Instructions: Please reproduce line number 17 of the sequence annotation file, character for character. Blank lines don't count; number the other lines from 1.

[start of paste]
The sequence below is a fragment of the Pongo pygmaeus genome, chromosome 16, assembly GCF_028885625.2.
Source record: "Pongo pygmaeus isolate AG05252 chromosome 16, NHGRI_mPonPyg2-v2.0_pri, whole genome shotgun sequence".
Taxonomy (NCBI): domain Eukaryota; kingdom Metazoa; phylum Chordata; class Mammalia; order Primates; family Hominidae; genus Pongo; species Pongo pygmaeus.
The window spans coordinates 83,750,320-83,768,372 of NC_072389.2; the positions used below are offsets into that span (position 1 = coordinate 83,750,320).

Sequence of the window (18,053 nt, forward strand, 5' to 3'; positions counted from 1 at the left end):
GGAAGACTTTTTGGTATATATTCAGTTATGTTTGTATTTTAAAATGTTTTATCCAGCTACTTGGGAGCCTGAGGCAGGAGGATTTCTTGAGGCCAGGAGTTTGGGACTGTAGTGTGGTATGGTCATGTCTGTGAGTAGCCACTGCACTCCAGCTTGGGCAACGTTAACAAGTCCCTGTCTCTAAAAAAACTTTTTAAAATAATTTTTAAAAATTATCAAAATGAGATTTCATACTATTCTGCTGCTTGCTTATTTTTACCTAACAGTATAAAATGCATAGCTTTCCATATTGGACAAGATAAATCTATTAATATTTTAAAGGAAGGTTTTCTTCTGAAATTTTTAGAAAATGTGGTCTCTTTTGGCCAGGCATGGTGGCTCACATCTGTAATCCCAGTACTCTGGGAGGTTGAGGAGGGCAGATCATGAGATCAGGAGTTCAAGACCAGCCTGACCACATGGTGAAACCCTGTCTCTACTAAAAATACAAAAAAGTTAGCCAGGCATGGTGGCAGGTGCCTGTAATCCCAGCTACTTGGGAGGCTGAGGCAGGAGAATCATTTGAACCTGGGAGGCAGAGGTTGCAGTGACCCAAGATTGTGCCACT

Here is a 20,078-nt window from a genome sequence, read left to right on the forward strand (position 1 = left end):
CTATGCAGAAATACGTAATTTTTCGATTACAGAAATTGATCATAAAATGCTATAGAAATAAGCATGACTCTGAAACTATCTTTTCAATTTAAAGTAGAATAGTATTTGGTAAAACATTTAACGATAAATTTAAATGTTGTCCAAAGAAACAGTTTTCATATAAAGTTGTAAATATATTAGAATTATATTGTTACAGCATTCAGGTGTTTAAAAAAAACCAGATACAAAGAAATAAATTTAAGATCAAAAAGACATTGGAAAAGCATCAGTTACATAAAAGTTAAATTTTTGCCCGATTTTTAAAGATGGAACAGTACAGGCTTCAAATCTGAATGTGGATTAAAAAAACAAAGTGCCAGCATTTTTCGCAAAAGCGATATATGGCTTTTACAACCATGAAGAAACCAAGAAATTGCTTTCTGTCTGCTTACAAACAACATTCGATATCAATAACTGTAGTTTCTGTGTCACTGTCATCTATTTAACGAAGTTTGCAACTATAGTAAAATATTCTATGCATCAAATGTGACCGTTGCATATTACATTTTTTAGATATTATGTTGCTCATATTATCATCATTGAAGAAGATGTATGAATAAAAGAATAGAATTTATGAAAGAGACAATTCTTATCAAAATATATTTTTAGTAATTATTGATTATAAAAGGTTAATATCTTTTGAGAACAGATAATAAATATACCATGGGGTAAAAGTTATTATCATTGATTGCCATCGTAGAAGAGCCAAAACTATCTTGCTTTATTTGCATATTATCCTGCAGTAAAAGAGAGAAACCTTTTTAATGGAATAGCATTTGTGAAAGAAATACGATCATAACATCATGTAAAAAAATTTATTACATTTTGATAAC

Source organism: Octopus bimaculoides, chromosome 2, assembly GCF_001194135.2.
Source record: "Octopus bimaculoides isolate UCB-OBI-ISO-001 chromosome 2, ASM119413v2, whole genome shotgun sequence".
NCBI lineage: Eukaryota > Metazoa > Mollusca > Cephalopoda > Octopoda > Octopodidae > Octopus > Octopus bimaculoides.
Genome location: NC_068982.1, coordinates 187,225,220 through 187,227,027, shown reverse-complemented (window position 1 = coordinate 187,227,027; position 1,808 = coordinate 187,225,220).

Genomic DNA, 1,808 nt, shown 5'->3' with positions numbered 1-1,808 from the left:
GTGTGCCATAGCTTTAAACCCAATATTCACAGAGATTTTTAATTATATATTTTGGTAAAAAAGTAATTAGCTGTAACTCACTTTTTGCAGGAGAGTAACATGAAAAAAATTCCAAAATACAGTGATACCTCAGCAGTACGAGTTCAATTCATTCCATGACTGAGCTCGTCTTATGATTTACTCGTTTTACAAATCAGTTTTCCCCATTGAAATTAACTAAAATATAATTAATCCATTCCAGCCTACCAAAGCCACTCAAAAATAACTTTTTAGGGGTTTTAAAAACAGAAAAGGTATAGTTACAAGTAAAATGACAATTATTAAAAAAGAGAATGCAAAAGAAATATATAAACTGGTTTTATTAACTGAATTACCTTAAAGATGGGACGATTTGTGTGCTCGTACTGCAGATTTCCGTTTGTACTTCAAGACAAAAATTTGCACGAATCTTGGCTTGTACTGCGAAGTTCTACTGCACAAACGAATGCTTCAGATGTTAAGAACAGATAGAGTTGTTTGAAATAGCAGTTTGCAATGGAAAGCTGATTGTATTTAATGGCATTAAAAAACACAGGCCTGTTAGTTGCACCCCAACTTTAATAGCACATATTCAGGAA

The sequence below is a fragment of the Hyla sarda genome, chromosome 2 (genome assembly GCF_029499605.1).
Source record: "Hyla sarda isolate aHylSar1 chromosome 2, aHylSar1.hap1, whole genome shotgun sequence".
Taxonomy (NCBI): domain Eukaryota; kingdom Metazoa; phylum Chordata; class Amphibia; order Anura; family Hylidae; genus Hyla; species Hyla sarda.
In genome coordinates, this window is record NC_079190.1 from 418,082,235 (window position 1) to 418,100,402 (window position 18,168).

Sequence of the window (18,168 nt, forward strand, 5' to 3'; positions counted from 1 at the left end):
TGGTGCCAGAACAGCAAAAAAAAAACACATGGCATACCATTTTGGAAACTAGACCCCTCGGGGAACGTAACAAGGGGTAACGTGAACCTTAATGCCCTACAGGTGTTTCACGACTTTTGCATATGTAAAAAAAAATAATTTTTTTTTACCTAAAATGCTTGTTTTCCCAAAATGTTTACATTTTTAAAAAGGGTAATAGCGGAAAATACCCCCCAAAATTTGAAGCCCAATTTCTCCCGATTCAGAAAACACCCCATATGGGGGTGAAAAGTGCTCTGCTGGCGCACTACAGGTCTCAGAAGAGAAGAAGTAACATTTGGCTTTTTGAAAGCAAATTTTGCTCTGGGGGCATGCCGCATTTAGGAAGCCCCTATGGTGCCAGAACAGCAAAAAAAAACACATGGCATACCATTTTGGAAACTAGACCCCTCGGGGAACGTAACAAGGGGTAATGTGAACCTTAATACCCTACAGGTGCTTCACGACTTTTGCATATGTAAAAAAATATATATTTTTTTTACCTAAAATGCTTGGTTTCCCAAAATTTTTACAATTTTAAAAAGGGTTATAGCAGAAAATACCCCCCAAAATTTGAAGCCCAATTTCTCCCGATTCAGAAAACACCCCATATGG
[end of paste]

Taxonomy (NCBI): domain Eukaryota; kingdom Metazoa; phylum Chordata; class Amphibia; order Anura; family Hylidae; genus Hyla; species Hyla sarda.